January 19, 2018: *** The local economy of Tagbilaran City was infused with almost P5-B in 2017. New business went up from 602 to 1,017 which amounts to an almost P1.2-B worth of capitalization or a 160% increase from last year, while business renewals also went up from 4231 to 4693 which posted gross receipts amounting to almost P3.4-B or a 21% from 2016. ***Gov. Edgar Chatto turns over today the P1.9-M first tranche of the P9.8-M assistance to the Bohol Dairy Producers Association for the Bohol Dairy Milk Processing and Marketing Enterprise as Bohol is poised to be the Dairy Capital of the country.

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Wednesday, January 27, 2016

Group says infection killed Fraser’s dolphin in Jagna

TAGBILARAN CITY, January 26 (PIA)—First, it was not a bottle nosed dolphin that washed ashore in Pangdan, Jagna, and second, its death is not caused by the cookie cutter shark bites, nor propeller hit. 

This was contained in the necropsy reports which Balyena.org shared to the Marine Wildlife Watch of the Philippines (MWWP) following the news that a dead dolphin was washed ashore in the town, January 22. 

According to balyena.org who did a necropsy before burying the dolphin’s carcass, the dead dolphin was a female Fraser's dolphin.

Police and municipal fisheries and aquatic resources authorities earlier erroneously identified the dolphin as bottle-nosed, measuring an over-all length of 2.2 meters and a girth of 37 centimeters. 
It had inflicted wounds on its body, more prominent of them has been an identified cookie cutter shark bite about five inches from its dorsal fin. 

While observers believed the abrasions on the left side of the animal could have caused the death, Balyena.org in their necropsy report stated that the animal had a severe infection of roundworms (nematodes) in its stomach and tapeworms (cestodes) in its blubber and muscles.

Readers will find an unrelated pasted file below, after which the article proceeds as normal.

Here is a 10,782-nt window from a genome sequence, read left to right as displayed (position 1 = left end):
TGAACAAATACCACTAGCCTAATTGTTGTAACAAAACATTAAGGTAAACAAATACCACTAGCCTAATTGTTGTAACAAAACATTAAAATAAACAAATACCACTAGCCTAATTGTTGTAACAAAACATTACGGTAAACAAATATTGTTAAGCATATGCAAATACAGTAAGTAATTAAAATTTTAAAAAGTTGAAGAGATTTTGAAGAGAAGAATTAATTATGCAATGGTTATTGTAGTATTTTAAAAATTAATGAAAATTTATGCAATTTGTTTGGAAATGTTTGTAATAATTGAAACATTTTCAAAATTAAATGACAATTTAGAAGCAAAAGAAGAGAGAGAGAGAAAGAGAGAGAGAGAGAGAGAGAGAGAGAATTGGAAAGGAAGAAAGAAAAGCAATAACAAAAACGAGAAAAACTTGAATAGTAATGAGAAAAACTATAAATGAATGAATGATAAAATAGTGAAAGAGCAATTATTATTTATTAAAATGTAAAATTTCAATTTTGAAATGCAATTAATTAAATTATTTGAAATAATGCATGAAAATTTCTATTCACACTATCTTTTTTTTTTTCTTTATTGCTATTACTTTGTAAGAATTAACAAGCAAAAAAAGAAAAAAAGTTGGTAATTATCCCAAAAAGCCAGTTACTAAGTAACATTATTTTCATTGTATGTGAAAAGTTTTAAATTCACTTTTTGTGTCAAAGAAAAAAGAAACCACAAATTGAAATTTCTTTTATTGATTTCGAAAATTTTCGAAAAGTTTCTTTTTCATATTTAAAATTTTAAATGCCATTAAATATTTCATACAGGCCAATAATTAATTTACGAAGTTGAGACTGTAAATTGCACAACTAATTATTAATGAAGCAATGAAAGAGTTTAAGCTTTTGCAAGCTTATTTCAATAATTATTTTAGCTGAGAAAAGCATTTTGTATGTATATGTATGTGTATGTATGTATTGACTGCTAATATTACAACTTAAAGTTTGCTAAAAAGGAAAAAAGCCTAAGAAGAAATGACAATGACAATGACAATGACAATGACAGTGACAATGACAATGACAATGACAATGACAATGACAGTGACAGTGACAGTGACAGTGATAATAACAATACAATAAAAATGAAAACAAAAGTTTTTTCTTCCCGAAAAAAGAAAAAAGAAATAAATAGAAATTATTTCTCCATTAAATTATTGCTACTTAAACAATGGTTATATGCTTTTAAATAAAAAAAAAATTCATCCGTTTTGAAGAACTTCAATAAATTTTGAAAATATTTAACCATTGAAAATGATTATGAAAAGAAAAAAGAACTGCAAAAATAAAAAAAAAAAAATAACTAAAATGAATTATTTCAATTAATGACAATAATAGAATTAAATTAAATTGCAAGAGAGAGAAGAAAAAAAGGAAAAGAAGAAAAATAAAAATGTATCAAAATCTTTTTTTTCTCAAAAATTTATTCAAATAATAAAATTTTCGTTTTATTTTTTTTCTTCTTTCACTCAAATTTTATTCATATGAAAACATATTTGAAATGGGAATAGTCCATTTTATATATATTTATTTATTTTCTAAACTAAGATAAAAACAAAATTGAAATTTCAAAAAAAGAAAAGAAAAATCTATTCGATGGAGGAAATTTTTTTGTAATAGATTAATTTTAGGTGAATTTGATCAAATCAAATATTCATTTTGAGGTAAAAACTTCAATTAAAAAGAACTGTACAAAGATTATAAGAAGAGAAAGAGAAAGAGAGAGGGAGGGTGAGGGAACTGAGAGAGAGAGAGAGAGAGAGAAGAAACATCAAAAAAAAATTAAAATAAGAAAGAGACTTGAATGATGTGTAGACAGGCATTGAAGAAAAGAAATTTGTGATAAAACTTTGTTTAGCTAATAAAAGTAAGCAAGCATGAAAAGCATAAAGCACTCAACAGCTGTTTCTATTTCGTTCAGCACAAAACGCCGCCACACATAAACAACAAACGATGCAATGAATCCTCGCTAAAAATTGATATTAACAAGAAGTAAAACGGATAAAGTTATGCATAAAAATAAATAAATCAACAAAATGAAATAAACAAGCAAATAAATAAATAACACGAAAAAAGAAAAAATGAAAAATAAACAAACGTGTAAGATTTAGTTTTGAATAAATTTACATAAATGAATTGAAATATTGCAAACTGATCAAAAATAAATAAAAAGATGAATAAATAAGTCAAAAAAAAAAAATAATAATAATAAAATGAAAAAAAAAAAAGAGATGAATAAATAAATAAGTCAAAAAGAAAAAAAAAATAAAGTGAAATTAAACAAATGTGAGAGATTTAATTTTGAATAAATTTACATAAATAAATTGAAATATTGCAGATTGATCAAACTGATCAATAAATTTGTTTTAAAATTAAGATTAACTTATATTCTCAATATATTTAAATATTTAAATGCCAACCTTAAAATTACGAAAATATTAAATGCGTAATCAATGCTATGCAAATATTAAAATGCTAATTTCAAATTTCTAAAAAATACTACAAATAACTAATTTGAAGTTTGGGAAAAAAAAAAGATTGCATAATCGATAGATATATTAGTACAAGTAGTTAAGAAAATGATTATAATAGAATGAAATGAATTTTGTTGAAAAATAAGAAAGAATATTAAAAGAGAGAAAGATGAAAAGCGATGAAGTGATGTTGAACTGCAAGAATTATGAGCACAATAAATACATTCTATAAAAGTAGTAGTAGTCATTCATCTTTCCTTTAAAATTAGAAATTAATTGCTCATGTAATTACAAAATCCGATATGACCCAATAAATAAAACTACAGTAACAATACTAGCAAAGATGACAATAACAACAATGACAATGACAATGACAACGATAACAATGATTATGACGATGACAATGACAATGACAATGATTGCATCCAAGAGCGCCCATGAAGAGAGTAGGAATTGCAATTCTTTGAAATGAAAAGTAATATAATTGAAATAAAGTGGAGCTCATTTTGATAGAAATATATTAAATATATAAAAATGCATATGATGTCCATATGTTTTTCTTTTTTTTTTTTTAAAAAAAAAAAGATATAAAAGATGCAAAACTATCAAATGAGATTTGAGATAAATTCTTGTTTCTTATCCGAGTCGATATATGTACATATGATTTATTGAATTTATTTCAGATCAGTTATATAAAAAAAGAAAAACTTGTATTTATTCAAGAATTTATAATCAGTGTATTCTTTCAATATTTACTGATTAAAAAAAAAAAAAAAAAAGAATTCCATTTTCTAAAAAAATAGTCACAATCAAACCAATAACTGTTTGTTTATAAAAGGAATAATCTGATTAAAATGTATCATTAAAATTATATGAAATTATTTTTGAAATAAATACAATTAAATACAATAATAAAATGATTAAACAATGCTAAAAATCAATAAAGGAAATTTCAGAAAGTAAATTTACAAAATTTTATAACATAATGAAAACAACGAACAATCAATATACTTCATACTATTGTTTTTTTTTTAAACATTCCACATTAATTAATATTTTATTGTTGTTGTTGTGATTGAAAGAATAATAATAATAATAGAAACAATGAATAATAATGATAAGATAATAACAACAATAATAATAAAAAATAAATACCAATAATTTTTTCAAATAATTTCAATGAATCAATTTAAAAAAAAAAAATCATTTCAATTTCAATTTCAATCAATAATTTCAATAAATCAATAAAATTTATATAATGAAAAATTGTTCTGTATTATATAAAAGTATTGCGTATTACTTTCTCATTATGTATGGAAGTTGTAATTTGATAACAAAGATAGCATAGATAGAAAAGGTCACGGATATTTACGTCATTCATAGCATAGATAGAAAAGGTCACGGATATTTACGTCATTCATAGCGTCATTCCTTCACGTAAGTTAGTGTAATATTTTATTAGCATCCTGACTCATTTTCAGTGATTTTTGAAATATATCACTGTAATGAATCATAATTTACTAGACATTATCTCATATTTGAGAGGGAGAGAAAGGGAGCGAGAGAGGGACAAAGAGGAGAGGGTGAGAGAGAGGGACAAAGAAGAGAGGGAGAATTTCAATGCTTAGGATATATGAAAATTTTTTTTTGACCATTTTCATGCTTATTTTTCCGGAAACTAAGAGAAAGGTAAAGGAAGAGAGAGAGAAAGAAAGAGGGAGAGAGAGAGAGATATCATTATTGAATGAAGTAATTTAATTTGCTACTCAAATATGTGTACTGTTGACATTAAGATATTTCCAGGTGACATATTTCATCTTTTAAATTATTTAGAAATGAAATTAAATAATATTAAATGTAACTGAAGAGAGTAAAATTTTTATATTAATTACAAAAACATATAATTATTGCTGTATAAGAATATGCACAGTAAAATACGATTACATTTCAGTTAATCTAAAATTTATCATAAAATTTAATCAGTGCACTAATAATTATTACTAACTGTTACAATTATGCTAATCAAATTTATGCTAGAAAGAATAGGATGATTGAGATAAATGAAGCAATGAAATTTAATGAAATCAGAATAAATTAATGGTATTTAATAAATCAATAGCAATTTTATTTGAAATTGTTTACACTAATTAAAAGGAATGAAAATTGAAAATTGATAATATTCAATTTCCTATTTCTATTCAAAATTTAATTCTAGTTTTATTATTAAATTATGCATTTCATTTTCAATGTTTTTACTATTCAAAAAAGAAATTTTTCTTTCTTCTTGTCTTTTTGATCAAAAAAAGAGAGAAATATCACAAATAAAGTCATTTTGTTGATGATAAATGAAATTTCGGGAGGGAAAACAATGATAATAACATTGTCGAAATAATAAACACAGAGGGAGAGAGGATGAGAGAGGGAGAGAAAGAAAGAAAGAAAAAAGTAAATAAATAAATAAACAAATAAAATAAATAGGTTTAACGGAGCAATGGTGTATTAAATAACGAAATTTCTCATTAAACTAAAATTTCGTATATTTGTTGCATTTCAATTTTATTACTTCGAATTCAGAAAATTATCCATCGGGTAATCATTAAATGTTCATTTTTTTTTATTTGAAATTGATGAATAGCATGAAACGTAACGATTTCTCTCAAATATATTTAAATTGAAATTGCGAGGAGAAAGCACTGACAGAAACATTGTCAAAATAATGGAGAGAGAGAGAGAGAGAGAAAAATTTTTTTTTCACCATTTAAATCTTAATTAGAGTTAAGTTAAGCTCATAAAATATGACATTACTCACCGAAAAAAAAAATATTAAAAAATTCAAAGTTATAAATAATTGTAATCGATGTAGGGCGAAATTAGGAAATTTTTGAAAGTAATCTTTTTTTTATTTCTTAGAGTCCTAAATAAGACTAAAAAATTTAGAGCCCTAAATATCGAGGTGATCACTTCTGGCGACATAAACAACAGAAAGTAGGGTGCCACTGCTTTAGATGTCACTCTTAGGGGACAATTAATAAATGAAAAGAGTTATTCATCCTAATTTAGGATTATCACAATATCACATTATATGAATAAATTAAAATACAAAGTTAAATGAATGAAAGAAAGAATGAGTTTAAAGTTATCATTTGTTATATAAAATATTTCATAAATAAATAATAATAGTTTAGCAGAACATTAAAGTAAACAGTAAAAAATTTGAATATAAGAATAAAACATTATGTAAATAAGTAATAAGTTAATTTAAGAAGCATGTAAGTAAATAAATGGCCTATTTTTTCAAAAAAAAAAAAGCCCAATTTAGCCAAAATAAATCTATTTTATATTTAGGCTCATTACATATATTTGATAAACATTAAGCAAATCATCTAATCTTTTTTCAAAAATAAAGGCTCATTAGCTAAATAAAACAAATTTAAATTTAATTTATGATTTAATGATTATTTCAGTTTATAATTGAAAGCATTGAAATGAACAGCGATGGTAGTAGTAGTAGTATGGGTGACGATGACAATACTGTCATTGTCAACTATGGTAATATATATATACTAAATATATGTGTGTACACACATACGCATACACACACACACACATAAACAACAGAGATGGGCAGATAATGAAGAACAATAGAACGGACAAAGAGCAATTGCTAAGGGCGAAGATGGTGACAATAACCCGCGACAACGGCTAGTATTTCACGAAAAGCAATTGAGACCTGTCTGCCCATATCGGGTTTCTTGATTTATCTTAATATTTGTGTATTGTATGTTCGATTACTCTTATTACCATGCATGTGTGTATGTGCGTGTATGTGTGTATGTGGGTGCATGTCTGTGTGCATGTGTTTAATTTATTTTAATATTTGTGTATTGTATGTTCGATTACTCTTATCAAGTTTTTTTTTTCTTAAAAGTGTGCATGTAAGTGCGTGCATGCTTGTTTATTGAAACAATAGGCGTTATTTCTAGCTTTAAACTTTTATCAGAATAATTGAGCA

“The parasitic infection caused ulcerations in the stomach and most likely led to blood loss and eventually to perforation and peritonitis,” the report which was shared by MWWP showed. 

Balyena.org, a non profit non stock organization conducting dolphins and whale research in the Philippines, also added that the two cookie cutter shark bites were not the cause of death. 

Contrary to what most people think, these oval bites are not fatal.

Cookiecutter shark bites on cetaceans are fairly common, Balyena.org, in a separate post on their Facebook account shared. These sharks, Isistius brasiliensis, or the cigar shark, is a member of the Family Dalatiidae or the “sleeper shark” family. 

It is named after the cookie-shaped wounds that it leaves on the bodies of larger fish and marine mammals. These are also known as the cigar shark because of its dark brown and long, cylindrical body shape. It lives in the deep-waters of warmer areas worldwide. And because it emits a greenish glow it is also known as the luminous shark. 

The cookiecutter shark is considered a “facultative ectoparasite which means it feeds on the flesh of other species causing them harm but not death and it is not dependent on these species for survival.” 

The Fraser’s Dolphin that stranded in Pangdan is the second which Balyena.org found there.

Last march 30, 2009, a weakened Fraser’s dolphin stranded in Brgy. Pangdan, Jagna. Responders tried to guide it to deeper waters but it kept swimming back towards shore. The animal died a few hours later. (rac/PIA-7/Bohol)

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